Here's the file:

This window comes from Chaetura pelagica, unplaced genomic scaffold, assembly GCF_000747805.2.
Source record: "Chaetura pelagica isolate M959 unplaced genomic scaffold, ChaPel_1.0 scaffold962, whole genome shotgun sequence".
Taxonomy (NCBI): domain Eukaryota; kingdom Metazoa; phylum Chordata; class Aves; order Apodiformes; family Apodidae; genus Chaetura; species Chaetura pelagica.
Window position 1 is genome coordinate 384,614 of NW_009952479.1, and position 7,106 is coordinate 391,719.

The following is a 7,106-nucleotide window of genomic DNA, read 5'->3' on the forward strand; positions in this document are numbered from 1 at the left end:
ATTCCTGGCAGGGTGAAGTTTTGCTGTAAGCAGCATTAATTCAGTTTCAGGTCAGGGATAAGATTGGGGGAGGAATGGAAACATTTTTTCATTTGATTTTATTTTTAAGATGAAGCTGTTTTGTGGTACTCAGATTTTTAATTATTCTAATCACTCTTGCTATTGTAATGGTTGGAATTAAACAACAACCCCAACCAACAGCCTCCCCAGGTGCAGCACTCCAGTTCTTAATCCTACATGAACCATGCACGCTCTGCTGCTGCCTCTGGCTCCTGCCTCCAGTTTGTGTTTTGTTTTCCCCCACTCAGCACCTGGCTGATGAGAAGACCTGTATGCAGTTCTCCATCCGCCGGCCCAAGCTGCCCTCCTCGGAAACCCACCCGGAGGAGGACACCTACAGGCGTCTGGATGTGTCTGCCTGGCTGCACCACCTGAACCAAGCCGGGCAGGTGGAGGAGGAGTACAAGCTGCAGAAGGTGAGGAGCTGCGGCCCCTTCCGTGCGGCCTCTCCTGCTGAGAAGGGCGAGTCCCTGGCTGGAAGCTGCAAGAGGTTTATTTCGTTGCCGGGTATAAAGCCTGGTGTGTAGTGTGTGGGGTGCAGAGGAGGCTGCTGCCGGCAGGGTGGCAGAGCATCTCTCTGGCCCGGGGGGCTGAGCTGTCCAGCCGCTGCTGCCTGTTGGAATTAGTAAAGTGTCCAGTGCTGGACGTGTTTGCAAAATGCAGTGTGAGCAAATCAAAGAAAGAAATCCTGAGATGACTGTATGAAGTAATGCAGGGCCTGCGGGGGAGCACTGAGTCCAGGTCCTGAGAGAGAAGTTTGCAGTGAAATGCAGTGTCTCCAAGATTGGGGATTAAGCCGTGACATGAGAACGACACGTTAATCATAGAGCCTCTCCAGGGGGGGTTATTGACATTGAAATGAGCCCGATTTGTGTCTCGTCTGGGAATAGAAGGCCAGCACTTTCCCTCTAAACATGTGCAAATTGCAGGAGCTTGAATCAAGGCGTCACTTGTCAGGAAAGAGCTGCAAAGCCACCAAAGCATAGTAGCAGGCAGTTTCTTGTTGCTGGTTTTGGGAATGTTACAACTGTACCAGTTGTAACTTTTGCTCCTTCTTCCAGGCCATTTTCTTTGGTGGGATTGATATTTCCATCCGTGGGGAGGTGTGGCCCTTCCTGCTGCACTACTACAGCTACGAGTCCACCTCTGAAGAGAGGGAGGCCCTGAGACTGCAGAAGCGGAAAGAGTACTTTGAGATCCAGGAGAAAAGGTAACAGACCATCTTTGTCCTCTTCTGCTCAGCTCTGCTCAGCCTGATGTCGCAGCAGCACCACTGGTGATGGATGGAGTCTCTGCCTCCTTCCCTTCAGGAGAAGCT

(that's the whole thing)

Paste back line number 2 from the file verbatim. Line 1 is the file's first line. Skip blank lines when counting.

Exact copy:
Source record: "Chaetura pelagica isolate M959 unplaced genomic scaffold, ChaPel_1.0 scaffold962, whole genome shotgun sequence".